Should Bemis gunman have been in jail?
BEMIS, Tenn. — A tragic and violent day in Bemis leads to a tough question for the district attorney general in Gibson County.
Should Christopher Armstrong, the man at the center of a murder-suicide in south Jackson, have been walking the streets of West Tennessee Thursday?
Armstrong, 22, posted $50,000 bond after he was arrested in December 2014, accused of trying to rob Thursday’s shooting victim in Milan.
But records show that wasn’t his last run-in with the law.
“He shouldn’t have been out,” said Terry Graves, a neighbor of the victim.
Out of jail on bond, police say Armstrong shot and killed 67-year-old Velma Paulette Garrett Thursday morning inside her home on South Massachusetts Street in Bemis before turning the gun on himself.
“It needs to be addressed, and changes need to be made,” Graves said.
Armstrong is accused of trying to rob and threatening to shoot Garrett in Milan in December 2014, according to court documents. Police say his trial was set to start the day of the shooting.
Armstrong’s neighbor Jojo Robinson says he’s still stunned.
“It’s nothing I would expect,” Robinson said. “Nobody probably in the neighborhood would have expected it.”
The DA’s office says Armstrong’s attorney would have been given a list of witnesses in this case. He says that does not include phone numbers or addresses.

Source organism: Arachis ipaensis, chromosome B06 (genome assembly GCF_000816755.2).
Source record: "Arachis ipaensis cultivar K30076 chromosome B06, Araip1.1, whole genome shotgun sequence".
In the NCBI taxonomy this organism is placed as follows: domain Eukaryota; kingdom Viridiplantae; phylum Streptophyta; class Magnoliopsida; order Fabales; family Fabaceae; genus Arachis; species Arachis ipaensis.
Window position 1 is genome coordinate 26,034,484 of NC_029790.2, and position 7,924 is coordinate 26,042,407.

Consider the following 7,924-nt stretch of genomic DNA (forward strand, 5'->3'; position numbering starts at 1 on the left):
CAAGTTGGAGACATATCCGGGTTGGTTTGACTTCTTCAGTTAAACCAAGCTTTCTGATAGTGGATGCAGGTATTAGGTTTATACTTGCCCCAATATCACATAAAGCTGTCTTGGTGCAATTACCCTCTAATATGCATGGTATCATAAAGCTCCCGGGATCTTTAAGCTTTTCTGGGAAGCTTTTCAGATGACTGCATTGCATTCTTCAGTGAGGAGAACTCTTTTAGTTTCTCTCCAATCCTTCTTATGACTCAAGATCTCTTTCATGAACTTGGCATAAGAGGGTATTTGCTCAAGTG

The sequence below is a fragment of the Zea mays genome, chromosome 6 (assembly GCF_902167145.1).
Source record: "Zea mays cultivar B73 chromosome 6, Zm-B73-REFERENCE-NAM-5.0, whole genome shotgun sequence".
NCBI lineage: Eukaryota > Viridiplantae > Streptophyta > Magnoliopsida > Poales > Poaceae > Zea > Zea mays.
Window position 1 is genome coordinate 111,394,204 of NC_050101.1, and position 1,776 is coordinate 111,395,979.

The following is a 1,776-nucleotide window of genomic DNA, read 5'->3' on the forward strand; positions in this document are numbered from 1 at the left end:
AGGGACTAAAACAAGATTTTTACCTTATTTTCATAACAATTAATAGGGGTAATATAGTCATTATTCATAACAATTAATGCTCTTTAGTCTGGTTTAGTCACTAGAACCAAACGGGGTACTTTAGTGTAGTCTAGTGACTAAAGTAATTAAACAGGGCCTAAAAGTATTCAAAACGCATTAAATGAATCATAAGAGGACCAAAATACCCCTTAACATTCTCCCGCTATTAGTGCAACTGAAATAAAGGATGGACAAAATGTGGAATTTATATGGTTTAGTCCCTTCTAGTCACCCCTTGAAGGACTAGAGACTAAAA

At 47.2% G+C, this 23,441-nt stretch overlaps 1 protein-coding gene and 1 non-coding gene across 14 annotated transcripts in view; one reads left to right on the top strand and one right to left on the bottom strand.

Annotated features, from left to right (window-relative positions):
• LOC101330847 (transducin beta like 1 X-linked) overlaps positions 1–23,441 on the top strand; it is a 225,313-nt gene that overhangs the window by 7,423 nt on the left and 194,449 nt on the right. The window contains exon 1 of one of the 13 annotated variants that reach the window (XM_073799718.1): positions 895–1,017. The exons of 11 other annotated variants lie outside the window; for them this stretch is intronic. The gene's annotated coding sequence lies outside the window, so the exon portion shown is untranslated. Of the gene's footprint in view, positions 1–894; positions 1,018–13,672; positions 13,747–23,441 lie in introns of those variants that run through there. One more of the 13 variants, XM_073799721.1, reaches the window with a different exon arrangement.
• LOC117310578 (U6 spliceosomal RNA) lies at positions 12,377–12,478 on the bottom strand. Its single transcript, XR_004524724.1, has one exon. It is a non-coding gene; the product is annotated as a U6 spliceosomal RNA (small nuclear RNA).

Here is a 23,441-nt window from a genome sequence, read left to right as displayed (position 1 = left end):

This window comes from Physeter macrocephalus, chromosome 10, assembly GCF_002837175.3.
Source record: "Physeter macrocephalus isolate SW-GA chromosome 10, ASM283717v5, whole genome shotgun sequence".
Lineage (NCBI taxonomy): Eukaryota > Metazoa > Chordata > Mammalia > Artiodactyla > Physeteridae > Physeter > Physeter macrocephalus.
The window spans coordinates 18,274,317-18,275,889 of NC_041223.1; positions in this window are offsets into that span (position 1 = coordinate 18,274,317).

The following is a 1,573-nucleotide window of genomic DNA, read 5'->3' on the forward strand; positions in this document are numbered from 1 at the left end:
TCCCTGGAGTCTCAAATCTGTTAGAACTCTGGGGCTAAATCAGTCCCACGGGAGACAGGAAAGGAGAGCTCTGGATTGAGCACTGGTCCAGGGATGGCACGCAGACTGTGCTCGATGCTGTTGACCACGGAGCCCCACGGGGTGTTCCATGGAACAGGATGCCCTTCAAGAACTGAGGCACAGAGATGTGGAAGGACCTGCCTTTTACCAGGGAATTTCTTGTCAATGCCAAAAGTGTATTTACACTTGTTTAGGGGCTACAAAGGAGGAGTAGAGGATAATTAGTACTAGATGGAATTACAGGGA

Tennessee Bureau of Investigation records show Armstrong was arrested multiple times after the December 2014 incident for more than a dozen counts including driving violations and drug possession.
District Attorney General Garry Brown says had he known about those new charges he could have requested Armstrong’s bond be revoked, requiring him to return to jail until trial.
The DA’s office also says there’s not a system in place that lets them know when someone out on bond is re-arrested.
The Gibson County sheriff says his jail takes in between 50 and 60 people a week. He says they don’t have the manpower to check every inmate to see if they’re currently out on bond.
The DA says they checked Armstrong’s criminal history when he was indicted in June of 2015 but do not have a system in place to periodically check for new arrests before offenders go to trial.
Police say autopsies will be performed on both bodies.